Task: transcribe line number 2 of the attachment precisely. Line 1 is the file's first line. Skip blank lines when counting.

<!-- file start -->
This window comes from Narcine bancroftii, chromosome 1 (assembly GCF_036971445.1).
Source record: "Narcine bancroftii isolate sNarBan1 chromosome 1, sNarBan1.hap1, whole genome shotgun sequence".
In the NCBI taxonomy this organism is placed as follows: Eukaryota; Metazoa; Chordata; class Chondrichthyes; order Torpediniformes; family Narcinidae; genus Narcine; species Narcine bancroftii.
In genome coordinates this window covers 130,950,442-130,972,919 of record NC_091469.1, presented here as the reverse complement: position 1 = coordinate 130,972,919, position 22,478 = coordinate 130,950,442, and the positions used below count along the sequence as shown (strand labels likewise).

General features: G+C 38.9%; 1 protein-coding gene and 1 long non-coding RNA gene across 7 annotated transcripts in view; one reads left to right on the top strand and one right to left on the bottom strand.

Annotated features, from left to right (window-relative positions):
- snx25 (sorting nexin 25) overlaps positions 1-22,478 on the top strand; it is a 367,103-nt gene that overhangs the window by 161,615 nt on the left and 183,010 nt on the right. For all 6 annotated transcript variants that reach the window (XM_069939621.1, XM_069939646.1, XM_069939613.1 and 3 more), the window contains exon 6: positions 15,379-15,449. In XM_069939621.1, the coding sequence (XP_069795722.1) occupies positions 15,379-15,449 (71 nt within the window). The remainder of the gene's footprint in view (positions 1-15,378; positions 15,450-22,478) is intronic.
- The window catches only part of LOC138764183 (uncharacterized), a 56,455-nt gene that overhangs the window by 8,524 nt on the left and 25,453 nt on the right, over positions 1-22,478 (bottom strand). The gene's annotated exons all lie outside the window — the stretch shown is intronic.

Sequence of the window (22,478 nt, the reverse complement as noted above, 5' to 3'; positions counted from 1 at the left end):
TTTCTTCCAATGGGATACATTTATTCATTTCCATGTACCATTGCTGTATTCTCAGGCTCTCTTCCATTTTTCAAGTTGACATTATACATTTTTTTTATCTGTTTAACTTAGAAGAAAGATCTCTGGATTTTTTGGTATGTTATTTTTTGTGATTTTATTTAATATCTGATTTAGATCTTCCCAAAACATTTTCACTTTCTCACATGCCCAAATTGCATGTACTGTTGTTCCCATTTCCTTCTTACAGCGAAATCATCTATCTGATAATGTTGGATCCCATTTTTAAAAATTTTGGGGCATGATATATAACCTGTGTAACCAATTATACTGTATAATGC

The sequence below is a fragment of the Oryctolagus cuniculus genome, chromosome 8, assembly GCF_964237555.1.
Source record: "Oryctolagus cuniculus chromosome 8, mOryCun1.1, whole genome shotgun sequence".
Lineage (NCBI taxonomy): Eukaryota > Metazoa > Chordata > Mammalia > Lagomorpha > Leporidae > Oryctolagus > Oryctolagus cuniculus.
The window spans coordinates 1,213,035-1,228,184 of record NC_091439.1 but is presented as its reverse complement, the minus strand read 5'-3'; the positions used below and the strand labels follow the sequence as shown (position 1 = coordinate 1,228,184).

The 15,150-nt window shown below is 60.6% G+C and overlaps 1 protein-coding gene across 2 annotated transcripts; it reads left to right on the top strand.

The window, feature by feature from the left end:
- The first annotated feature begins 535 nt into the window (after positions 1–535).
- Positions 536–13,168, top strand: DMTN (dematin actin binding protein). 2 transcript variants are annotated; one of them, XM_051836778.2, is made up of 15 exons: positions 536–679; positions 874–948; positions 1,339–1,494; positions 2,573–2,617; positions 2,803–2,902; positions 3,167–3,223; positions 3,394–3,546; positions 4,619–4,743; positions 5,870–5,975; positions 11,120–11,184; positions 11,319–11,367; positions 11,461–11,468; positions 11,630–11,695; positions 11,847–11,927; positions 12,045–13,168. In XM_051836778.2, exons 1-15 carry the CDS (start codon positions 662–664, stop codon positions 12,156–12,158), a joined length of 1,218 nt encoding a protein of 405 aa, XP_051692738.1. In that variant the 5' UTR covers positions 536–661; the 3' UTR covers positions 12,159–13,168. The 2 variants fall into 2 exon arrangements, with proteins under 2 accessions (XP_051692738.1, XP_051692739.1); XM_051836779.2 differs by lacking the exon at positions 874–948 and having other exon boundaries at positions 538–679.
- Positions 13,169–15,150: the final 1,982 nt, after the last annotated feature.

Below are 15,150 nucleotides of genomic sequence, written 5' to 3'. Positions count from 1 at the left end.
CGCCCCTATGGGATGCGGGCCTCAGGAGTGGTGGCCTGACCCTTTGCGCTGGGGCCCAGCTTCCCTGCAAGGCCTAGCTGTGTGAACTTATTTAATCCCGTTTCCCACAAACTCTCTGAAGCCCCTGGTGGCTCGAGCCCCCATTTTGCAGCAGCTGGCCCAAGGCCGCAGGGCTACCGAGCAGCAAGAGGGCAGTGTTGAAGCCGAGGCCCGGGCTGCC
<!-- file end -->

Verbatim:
Source record: "Narcine bancroftii isolate sNarBan1 chromosome 1, sNarBan1.hap1, whole genome shotgun sequence".